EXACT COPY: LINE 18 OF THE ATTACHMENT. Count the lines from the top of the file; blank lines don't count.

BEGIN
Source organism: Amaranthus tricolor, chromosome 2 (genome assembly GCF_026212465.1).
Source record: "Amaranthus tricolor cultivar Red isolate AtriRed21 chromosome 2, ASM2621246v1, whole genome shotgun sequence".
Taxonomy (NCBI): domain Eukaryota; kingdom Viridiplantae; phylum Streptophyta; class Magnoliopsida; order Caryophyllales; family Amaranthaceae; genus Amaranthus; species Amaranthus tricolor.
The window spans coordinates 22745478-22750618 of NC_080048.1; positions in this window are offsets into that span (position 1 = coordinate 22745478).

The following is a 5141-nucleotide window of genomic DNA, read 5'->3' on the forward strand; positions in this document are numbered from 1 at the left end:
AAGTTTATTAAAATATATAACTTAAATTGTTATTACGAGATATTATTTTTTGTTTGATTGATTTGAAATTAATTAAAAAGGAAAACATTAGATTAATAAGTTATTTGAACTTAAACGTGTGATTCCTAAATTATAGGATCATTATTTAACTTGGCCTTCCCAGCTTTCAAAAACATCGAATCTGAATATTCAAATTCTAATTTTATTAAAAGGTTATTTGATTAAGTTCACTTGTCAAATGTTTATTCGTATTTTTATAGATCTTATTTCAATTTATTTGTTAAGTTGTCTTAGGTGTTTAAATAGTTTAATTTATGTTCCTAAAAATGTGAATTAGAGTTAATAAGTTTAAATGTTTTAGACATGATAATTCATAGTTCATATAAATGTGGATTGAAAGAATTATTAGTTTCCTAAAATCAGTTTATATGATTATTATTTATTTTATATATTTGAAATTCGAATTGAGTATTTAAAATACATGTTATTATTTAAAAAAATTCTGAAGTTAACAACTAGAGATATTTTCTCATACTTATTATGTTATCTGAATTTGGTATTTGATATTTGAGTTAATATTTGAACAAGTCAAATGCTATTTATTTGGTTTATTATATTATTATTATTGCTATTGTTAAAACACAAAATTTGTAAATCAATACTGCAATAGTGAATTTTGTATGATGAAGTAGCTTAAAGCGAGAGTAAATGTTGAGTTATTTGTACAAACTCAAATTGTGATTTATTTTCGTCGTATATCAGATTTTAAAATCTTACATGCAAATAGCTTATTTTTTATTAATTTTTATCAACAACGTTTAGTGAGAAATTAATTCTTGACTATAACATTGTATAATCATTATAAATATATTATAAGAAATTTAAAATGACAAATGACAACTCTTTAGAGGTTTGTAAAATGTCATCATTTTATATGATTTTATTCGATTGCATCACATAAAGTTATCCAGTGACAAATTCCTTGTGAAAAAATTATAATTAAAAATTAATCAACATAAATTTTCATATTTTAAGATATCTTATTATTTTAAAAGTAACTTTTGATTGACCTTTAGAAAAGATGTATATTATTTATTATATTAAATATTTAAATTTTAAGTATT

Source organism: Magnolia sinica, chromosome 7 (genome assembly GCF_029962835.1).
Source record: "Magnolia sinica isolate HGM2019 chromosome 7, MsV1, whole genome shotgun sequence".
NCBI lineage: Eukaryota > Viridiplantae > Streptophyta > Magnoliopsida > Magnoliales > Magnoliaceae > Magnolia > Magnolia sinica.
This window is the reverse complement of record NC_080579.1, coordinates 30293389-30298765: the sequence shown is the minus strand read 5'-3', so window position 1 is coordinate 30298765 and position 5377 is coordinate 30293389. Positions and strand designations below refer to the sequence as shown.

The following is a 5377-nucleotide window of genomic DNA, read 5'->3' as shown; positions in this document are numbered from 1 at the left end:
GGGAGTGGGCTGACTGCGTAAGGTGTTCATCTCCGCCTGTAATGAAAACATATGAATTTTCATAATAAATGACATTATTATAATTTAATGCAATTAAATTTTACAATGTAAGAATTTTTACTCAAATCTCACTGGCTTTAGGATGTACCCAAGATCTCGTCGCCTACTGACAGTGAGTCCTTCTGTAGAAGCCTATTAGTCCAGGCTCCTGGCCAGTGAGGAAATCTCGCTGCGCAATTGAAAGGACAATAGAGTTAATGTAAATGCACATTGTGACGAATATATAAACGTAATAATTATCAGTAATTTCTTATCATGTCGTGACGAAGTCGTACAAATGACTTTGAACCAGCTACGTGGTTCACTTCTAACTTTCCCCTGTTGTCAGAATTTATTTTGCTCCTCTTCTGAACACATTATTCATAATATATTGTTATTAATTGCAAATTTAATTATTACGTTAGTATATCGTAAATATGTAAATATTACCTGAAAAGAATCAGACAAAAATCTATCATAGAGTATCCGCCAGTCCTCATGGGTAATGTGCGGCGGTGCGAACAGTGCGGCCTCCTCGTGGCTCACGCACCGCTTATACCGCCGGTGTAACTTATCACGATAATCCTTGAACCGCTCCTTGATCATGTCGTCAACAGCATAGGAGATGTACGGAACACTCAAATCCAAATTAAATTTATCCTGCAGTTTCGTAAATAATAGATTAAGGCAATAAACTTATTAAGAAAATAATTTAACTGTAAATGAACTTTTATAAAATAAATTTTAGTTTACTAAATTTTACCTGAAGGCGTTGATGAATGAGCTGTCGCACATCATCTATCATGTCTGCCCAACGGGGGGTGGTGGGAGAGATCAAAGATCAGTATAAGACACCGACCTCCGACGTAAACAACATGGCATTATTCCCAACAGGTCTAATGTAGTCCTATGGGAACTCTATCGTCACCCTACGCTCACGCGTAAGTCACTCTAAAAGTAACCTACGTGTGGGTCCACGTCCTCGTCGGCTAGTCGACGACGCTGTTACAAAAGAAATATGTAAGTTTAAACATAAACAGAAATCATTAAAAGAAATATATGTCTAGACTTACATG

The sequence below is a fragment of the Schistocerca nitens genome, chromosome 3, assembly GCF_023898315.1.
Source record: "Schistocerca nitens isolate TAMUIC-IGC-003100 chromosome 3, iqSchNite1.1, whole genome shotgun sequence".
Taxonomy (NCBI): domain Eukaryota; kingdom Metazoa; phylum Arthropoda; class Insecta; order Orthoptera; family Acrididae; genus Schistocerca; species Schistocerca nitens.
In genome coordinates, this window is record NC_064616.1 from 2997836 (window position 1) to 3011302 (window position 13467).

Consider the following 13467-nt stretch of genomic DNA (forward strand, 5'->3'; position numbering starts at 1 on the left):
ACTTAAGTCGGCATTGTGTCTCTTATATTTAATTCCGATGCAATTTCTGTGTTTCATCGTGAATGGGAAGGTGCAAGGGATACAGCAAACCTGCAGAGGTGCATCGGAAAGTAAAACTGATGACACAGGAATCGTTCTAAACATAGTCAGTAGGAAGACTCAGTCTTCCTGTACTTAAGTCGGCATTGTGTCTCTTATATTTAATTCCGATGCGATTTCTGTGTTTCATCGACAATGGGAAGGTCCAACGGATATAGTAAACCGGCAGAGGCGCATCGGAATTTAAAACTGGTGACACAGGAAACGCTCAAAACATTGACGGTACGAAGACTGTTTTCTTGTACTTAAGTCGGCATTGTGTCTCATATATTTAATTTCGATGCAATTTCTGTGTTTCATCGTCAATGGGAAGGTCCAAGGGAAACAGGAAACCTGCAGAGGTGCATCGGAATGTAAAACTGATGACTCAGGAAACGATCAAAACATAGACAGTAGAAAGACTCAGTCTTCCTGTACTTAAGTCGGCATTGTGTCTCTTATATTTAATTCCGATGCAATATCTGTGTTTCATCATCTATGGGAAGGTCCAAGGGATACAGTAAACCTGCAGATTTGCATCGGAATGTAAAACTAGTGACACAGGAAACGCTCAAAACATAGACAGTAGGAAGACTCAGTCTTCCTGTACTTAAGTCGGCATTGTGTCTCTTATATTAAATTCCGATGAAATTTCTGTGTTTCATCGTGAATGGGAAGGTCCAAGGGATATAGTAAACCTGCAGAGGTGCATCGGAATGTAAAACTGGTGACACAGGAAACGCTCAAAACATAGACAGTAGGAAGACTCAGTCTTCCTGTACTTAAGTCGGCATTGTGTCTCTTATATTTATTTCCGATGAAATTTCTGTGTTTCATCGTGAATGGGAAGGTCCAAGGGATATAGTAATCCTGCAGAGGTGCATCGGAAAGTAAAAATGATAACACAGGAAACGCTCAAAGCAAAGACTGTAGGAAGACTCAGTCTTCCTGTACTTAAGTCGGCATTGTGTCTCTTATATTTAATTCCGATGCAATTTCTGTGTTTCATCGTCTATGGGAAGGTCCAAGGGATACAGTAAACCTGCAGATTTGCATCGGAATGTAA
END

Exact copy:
ACTTAAGTCGGCATTGTGTCTCTTATATTTAATTCCGATGCAATTTCTGTGTTTCATCGTGAATGGGAAGGTGCAAGGGATACAGCAAACCTGCAGAGGTGCATCGGAAAGTAAAACTGATGACACAGGAATCGTTCTAAACATAGTCAGTAGGAAGACTCAGTCTTCCTGTACTTAAGTCGGCATTGTGTCTCTTATATTTAATTCCGATGCGATTTCTGTGTTTCATCGACAATGGGAAGGTCCAACGGATATAGTAAACCGGCAGAGGCGCATCGGAATTTAAAACTGGTGACACAGGAAACGCTCAAAACATTGACGGTACGAAGACTGTTTTCTTGTACTTAAGTCGGCATTGTGTCTCATATATTTAATTTCGATGCAATTTCTGTGTTTCATCGTCAATGGGAAGGTCCAAGGGAAACAGGAAACCTGCAGAGGTGCATCGGAATGTAAAACTGATGACTCAGGAAACGATCAAAACATAGACAGTAGAAAGACTCAGTCTTCCTGTACTTAAGTCGGCATTGTGTCTCTTATATTTAATTCCGATGCAATATCTGTGTTTCATCATCTATGGGAAGGTCCAAGGGATACAGTAAACCTGCAGATTTGCATCGGAATGTAAAACTAGTGACACAGGAAACGCTCAAAACATAGACAGTAGGAAGACTCAGTCTTCCTGTACTTAAGTCGGCATTGTGTCTCTTATATTAAATTCCGATGAAATTTCTGTGTTTCATCGTGAATGGGAAGGTCCAAGGGATATAGTAAACCTGCAGAGGTGCATCGGAATGTAAAACTGGTGACACAGGAAACGCTCAAAACATAGACAGTAGGAAGACTCAGTCTTCCTGTACTTAAGTCGGCATTGTGTCTCTTATATTTATTTCCGATGAAATTTCTGTGTTTCATCGTGAATGGGAAGGTCCAAGGGATATAGTAATCCTGCAGAGGTGCATCGGAAAGTAAAAATGATAACACAGGAAACGCTCAAAGCAAAGACTGTAGGAAGACTCAGTCTTCCTGTACTTAAGTCGGCATTGTGTCTCTTATATTTAATTCCGATGCAATTTCTGTGTTTCATCGTCTATGGGAAGGTCCAAGGGATACAGTAAACCTGCAGATTTGCATCGGAATGTAA